[pymvpa] Balancing with searchlight and statistical issues.

Jo Etzel jetzel at wustl.edu
Tue Mar 1 15:00:43 UTC 2016

Here's a response to the second part of your question:

On 2/29/2016 11:30 AM, Roberto Guidotti wrote:
>     Also, you say the dataset is unbalanced, but has 12 runs, each with
>     10 trials, half A and half B. That sounds balanced to me
> I classified in few subject the motor response with good accuracies, but
> now I would like to decode decision, since is a decision task, which is
> the main reason why my dataset is unbalanced. Stimuli are balanced,
> since the subject views half A and half B, but he has to respond if the
> stimulus is either A or B, thus I could have runs with unbalanced
> condition (e.g. 8 A vs 2 B, etc.).

I see; you're classifying decisions, not stimuli, and the people's 
decisions were unbalanced. (As far as the classifier is concerned, the 
balanced stimuli are totally irrelevant; it's the labels (decisions, 
here) that matter.)

Classifying with an imbalanced training set is not at all a good idea in 
most cases; you'll need to balance it so that you have equal numbers of 
each class. I'll try to get a demo up with more explanation, but the 
short version is that linear SVMs (and many other common MVPA 
algorithms) are exquisitely sensitive to imbalance: a training set with 
21 of one class and 20 of the other can make seriously skewed results.

While there are ways to adjust example weighting, etc, with fMRI 
datasets I generally recommend subsetting examples for balance instead. 
Since you have 12 runs, you might find that the balance is a bit closer 
if you do leave-two-runs-out (or even three or four) instead of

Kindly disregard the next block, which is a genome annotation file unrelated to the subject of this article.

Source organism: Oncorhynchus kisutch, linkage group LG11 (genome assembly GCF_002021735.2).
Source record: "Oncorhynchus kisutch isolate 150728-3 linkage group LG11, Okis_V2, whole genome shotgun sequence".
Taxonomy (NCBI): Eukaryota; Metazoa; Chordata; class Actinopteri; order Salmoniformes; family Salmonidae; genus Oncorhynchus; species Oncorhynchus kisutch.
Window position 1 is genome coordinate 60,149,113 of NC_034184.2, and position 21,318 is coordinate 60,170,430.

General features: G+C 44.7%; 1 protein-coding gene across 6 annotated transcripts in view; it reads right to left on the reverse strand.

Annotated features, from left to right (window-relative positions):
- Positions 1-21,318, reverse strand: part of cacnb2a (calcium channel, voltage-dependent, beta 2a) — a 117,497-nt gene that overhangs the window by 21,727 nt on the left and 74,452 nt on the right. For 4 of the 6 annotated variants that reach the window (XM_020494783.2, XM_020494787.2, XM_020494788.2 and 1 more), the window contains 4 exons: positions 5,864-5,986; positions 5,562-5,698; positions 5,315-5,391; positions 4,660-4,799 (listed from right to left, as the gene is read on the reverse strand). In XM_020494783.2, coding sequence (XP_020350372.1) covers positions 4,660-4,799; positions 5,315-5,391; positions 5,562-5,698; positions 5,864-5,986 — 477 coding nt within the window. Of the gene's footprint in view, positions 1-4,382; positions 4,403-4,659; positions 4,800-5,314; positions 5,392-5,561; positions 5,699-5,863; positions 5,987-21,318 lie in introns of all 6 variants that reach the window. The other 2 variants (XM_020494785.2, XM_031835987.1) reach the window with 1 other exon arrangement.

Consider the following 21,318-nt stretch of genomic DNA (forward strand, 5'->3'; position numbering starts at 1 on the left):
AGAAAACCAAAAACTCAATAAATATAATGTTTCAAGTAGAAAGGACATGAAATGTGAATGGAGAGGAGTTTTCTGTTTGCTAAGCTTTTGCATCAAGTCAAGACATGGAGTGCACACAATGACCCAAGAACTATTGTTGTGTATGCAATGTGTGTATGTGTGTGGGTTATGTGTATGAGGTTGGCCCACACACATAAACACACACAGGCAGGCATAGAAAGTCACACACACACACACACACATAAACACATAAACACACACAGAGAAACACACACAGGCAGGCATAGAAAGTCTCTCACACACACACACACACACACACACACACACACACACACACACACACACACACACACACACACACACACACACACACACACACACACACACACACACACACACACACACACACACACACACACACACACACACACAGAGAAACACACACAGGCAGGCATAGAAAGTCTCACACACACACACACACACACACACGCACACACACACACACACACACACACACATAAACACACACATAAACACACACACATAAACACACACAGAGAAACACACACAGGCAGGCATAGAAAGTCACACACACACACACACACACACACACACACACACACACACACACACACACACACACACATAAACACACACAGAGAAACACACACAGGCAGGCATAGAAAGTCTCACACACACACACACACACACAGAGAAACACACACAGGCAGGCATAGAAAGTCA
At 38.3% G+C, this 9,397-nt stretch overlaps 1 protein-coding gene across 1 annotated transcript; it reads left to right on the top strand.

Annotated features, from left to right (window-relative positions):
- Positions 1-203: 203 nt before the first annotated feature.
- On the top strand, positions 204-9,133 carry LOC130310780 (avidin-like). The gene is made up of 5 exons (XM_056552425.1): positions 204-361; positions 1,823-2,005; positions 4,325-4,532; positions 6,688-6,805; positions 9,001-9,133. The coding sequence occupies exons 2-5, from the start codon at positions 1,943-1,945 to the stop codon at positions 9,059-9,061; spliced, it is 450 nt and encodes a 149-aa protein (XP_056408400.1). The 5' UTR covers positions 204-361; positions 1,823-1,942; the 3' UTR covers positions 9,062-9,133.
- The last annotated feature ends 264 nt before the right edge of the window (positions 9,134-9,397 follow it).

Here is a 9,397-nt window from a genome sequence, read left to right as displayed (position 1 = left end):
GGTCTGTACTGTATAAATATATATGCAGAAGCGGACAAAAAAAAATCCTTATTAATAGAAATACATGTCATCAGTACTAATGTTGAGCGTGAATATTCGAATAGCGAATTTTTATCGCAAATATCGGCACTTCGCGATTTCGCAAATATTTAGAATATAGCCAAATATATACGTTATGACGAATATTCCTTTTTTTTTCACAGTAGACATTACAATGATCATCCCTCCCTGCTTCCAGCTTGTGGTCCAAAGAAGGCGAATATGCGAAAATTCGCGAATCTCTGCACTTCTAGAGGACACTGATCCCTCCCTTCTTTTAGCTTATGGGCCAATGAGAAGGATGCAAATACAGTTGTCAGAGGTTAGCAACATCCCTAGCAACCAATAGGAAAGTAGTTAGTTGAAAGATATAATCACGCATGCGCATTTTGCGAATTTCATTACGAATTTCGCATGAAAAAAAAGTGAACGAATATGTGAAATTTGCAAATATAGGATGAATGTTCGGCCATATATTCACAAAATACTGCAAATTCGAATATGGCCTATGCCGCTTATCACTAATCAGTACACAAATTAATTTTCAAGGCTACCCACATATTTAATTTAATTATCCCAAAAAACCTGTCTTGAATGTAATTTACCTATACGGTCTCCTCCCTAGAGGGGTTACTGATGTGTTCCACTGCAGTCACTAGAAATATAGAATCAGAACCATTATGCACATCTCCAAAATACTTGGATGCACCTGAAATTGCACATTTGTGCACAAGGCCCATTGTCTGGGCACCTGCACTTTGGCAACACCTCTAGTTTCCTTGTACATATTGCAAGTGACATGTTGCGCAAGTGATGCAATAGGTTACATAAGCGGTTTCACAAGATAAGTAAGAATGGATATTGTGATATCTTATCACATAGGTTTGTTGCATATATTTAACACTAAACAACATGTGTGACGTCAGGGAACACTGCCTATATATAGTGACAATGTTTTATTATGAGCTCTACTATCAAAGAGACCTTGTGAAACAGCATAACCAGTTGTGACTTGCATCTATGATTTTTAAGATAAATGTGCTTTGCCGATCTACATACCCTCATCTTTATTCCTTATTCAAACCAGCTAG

leave-one-run-out cross-validation.

Say you have 21 of one class and 20 of the other in a training set. 
You'll then want to remove one of the larger class (at random), so that 
there are 20 examples of both classes. To make sure you didn't happen to 
remove a "weird" example (and so your results were totally dependent on 
which example was removed), the balancing process should be repeated 
several times (e.g. 5, 10, depending on how serious the imbalance is) 
and results averaged over those replications.

I don't know how to set it up in pymvpa, but when dealing with 
imbalanced datasets my usual practice is to look at how many examples 
are present for each person, and figure out a cross-validation scheme 
that will minimize the imbalance as much as possible. They I 
precalculate which examples will be omitted in each person for each 
replication (e.g., the first replication leave out the 3rd "A" in run 2, 
the second replication, omit the 5th). Ideally, I omit examples before 
classifying, so that all cross-validation folds will be fully balanced, 
then do the classification with that balanced dataset. (This parallels 
the idea of dataset-wise permutation testing - first balance the 
dataset, then do the cross-validation.)

hope this makes sense,

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Joset A. Etzel, Ph.D.
Research Analyst
Cognitive Control & Psychopathology Lab
Washington University in St. Louis

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